Actually, it’s boring. It’s unrealistic and annoying now,
self-subsumption as a form of conceit.
And of course Buzz knows this expert analysis of Foles as a person from the zero hours he spent with him in writing this story. But hey, a few guys Foles knew in high school and wanted to have their names in print agreed, so it must be true, right?
I asked Nick Foles for an interview for this story. My request was
rejected. According to his agent, Justin Schulman, Foles doesn’t want to
do anything at this point that highlights his success and not the team
collectively. Uh, it’s a little late for that, son, given that you’re
the hottest-rising quarterback in the NFL. You are the attention draw.
Yeah, Nick Foles. You have no right to pick and choose which interviews you are going to do. You are a star and are up for public consumption no matter whether you like it or not. Along with that, you have to do every single interview or else the author of that interview will take offense and do a hack-job based on second-hand sources who knew you almost a decade ago. Hey, you are the one that caused this mess by existing, so don't blame Buzz.
I was asked to do the story because of the enormous common bond that Foles and I share: Texas high-school football.
Yes, this enormous bond is based on the fact Buzz wrote a book one time about high school football in Texas, a book which came out LONG before Foles played football in Texas. If that's an enormous bond then I have an enormous bond with Jason Schmidt because one time I saw him in a mall in Atlanta. We were both shopping there.
He’s defined by it, and I memorialized it in the book Friday Night Lights.
The request for his time went from a couple of days to a couple of
hours anywhere in the country. This story isn’t about wrenching
sensitive secrets. It’s obvious and legitimate.
This story is about being able to call Foles "boring" without actually spending time with Foles. After all, Buzz can write an article where a bunch of people who used to know Foles call him boring and the author calls Foles boring too despite never having spent time with him. It's lazy in a "I need to write this article and I'll be damned if anything will stop me, such as the information I have about the subject may not be entirely accurate" way.
Is he capable of leading the Eagles to the Super Bowl one day? Was the
2013 season aberrant? How will he handle the pressure? Fans need to try
to figure out what ticks inside him to remotely know any of the answers.
This profile was crucial to the Eagles winning the Super Bowl this year. Congratulations Nick Foles, you have just cost your team the Super Bowl by not being interviewed by Buzz Bissinger. Your insistence on focusing on the team has now cost your team. Your fans don't understand you, so that means you can't win a Super Bowl.
Instead, what has emerged is a one-dimensional choirboy caricature
reflective of a player and a team and a league terrified of
Seems fair. If a three-dimensional profile isn't possible, just print a one-dimensional profile. I mean, Buzz needs the money and Philadelphia Magazine wouldn't mind the publicity. It's not Buzz's fault this profile is one-dimensional, he was forced to write it rather than realize it is unfair to write a one-dimensional profile and not make cash as a result. Money over Foles.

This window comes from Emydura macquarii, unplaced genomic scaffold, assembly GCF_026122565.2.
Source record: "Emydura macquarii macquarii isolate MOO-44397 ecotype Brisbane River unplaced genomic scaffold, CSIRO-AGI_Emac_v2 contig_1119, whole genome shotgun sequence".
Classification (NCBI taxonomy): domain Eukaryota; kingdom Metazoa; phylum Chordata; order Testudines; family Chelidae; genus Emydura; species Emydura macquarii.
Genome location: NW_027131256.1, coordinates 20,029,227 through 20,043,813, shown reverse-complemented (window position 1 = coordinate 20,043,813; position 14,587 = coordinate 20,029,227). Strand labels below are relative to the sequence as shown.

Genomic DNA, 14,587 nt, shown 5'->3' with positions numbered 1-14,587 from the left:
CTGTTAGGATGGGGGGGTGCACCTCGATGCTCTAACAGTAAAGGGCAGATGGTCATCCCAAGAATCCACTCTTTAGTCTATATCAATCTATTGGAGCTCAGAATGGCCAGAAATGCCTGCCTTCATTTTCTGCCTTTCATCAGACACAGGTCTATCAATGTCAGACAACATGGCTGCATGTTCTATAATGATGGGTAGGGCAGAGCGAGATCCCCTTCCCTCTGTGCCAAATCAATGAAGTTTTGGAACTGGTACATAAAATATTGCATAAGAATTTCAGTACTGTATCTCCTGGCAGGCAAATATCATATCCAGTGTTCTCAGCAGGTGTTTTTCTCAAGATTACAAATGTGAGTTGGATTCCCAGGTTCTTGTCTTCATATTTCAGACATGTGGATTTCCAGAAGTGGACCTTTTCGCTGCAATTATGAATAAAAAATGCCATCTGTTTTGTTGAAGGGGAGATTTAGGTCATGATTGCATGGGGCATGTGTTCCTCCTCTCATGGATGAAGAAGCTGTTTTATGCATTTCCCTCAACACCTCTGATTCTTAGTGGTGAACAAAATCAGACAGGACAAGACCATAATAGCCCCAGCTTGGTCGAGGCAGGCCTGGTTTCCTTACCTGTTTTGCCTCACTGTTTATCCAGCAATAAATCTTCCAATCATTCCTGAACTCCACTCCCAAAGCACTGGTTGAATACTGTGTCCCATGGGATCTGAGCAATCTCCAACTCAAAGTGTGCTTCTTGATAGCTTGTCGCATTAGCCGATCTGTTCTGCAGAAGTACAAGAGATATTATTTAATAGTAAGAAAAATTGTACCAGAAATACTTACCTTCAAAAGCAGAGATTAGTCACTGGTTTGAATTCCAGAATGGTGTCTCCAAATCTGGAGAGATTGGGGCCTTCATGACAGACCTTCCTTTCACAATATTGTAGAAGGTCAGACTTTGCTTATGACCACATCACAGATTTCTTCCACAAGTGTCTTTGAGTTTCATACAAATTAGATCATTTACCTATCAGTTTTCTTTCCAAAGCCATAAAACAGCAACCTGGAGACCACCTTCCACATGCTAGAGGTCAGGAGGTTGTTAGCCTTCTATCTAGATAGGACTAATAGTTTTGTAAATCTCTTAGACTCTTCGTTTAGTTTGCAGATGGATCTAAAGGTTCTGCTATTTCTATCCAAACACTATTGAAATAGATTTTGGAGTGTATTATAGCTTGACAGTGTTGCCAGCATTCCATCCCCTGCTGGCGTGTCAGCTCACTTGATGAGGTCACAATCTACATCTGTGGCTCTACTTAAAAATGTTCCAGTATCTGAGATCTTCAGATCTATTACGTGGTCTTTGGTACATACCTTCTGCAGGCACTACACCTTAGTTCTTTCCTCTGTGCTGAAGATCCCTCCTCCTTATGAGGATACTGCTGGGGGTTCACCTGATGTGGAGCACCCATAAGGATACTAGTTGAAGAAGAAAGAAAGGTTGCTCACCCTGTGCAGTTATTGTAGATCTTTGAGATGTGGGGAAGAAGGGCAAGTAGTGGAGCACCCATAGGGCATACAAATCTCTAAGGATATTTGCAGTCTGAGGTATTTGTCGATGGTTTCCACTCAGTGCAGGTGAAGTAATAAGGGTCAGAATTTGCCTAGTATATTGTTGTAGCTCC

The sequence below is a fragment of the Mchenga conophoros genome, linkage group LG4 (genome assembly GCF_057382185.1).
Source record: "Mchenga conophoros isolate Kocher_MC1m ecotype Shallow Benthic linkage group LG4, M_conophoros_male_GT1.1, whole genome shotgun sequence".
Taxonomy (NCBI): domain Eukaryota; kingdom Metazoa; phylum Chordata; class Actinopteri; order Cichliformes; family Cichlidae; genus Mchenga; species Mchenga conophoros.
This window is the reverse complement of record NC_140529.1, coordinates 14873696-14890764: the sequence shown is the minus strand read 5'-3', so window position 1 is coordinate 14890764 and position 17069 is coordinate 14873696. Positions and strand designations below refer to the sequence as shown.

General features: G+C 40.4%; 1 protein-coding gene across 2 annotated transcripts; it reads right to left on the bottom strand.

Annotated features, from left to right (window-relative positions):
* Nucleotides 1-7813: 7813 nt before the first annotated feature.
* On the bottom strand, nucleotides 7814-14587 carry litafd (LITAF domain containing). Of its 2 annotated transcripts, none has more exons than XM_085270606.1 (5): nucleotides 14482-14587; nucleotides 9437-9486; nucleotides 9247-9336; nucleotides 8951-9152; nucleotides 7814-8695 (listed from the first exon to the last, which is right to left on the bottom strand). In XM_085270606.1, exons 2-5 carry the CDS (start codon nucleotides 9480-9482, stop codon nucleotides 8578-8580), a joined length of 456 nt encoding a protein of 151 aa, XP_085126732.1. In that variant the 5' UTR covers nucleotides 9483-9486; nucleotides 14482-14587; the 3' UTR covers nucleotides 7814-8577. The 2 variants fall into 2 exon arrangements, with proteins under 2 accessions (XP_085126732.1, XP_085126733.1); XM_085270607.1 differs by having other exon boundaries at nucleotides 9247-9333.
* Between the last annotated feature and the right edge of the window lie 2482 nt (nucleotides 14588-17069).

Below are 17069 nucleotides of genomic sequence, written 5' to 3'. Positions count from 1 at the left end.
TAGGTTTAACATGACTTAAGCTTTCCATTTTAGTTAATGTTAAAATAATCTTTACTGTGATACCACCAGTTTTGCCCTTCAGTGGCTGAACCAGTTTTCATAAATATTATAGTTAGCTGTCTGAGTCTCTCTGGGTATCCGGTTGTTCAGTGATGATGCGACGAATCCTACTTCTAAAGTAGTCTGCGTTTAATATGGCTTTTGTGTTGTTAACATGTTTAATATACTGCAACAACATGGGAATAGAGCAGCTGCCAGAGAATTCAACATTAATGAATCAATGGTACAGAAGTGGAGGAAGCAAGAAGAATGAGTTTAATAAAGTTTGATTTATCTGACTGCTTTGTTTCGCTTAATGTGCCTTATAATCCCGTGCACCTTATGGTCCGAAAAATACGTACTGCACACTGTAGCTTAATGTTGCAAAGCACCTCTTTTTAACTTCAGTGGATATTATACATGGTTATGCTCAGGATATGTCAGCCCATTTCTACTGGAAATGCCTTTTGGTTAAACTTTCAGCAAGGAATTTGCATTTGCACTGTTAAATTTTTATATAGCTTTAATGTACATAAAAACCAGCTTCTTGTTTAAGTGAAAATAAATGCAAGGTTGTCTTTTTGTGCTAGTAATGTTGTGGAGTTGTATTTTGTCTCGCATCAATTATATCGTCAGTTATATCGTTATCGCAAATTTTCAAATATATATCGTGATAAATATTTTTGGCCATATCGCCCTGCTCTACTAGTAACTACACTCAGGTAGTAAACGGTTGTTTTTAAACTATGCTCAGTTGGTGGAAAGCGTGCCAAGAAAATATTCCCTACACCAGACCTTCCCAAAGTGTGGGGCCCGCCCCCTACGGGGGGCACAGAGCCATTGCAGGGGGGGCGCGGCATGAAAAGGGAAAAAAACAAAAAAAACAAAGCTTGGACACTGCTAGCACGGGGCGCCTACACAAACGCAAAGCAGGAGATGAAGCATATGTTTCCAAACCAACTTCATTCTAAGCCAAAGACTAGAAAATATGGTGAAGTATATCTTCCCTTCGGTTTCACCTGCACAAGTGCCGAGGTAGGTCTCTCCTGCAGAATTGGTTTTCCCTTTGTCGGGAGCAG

Foles is selling himself, and being sold by the born-again Eagles, as
the anti-DeSean: contrite, non-charismatic, cautious, churchgoing,
Caucasian. The perfect poster boy for Eagles owner Jeffrey Lurie and
commissioner Roger Goodell’s vision of a new NFL theme park where
players have no discernible personality and the Twitter account is laced
with Glories to God.
If true, this is horrific. Athletes who are quiet and don't try to draw attention to themselves? It's the end of sports.
I don’t believe this is all there is to Nick Foles. I definitely don’t
believe it after spending extensive time in Austin talking to teammates
and coaches and parents in the roots of Texas and high-school football
that so define him.
Buzz spent EXTENSIVE time in Austin talking to people who don't really know Foles all that well now. He could have spent 10 years in Austin and if he didn't talk to Foles or Foles' family then he's only getting second-hand information about Foles by only speaking with Foles' high school teammates.
TO KNOW NICK FOLES, you go back to the base.
Or you could interview him in order to know him. If that's not possible, then you don't really know Nick Foles.
Which means going to the community that encompasses Westlake High
School. Its predominant zip code, 78746, is an Austin equivalent of Beverly Hills, 90210. Its population of some 27,000 is small and homogeneous and oppressively white...The median house value in 2011, $610,800, is roughly five times the
Texas average. The median family income of $167,295 is almost three
times the state norm. There are 82 families who own five or more
vehicles, and 1,251 who live in homes with five or more bedrooms.
Buzz spent extensive time on Wikipedia finding these statistics.
Foles didn’t have a single black teammate when he played his senior season in 2006.
Nick Foles is racist like Riley Cooper! No wonder Cooper had such a great 2013 season, he had a fellow racist throwing him the football.
This says nothing about his or anyone else’s racial attitudes. It does
say that Foles grew up in a bubble of entitlement and shockingly narrow